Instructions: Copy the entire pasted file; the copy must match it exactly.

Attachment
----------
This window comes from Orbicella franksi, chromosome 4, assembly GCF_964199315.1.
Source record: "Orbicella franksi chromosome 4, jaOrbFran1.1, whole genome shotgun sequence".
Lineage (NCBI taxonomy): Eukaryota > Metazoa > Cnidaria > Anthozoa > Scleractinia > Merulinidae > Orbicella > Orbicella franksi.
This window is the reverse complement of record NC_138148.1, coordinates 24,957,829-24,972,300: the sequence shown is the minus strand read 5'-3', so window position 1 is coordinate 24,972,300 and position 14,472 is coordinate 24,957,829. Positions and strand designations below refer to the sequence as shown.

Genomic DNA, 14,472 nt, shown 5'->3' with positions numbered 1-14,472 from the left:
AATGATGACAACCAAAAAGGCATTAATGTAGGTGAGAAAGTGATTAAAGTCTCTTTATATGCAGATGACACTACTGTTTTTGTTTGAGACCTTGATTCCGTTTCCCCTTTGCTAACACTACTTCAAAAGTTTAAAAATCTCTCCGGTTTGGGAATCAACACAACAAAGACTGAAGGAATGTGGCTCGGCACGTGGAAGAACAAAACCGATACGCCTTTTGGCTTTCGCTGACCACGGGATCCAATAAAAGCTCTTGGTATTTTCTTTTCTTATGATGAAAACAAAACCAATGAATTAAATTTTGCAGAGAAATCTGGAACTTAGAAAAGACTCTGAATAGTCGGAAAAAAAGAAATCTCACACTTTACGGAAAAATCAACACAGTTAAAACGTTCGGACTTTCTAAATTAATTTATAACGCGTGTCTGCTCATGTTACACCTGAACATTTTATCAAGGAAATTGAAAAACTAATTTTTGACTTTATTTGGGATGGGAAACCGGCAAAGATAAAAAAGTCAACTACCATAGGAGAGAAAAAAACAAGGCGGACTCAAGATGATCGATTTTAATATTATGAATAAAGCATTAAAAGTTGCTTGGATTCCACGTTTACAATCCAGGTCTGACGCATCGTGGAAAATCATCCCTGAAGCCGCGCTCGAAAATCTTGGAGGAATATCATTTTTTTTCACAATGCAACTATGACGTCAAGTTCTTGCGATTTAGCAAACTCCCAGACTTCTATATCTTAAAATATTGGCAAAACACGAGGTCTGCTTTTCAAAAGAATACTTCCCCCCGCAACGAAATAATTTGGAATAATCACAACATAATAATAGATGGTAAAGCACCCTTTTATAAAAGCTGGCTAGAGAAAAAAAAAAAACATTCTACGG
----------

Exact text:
This window comes from Orbicella franksi, chromosome 4, assembly GCF_964199315.1.
Source record: "Orbicella franksi chromosome 4, jaOrbFran1.1, whole genome shotgun sequence".
Lineage (NCBI taxonomy): Eukaryota > Metazoa > Cnidaria > Anthozoa > Scleractinia > Merulinidae > Orbicella > Orbicella franksi.
This window is the reverse complement of record NC_138148.1, coordinates 24,957,829-24,972,300: the sequence shown is the minus strand read 5'-3', so window position 1 is coordinate 24,972,300 and position 14,472 is coordinate 24,957,829. Positions and strand designations below refer to the sequence as shown.

Genomic DNA, 14,472 nt, shown 5'->3' with positions numbered 1-14,472 from the left:
AATGATGACAACCAAAAAGGCATTAATGTAGGTGAGAAAGTGATTAAAGTCTCTTTATATGCAGATGACACTACTGTTTTTGTTTGAGACCTTGATTCCGTTTCCCCTTTGCTAACACTACTTCAAAAGTTTAAAAATCTCTCCGGTTTGGGAATCAACACAACAAAGACTGAAGGAATGTGGCTCGGCACGTGGAAGAACAAAACCGATACGCCTTTTGGCTTTCGCTGACCACGGGATCCAATAAAAGCTCTTGGTATTTTCTTTTCTTATGATGAAAACAAAACCAATGAATTAAATTTTGCAGAGAAATCTGGAACTTAGAAAAGACTCTGAATAGTCGGAAAAAAAGAAATCTCACACTTTACGGAAAAATCAACACAGTTAAAACGTTCGGACTTTCTAAATTAATTTATAACGCGTGTCTGCTCATGTTACACCTGAACATTTTATCAAGGAAATTGAAAAACTAATTTTTGACTTTATTTGGGATGGGAAACCGGCAAAGATAAAAAAGTCAACTACCATAGGAGAGAAAAAAACAAGGCGGACTCAAGATGATCGATTTTAATATTATGAATAAAGCATTAAAAGTTGCTTGGATTCCACGTTTACAATCCAGGTCTGACGCATCGTGGAAAATCATCCCTGAAGCCGCGCTCGAAAATCTTGGAGGAATATCATTTTTTTTCACAATGCAACTATGACGTCAAGTTCTTGCGATTTAGCAAACTCCCAGACTTCTATATCTTAAAATATTGGCAAAACACGAGGTCTGCTTTTCAAAAGAATACTTCCCCCCGCAACGAAATAATTTGGAATAATCACAACATAATAATAGATGGTAAAGCACCCTTTTATAAAAGCTGGCTAGAGAAAAAAAAAAAACATTCTACGG